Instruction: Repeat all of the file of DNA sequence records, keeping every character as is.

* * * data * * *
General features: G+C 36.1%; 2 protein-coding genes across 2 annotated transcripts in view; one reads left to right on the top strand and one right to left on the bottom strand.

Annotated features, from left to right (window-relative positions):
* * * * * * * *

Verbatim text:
General features: G+C 36.1%; 2 protein-coding genes across 2 annotated transcripts in view; one reads left to right on the top strand and one right to left on the bottom strand.

Annotated features, from left to right (window-relative positions):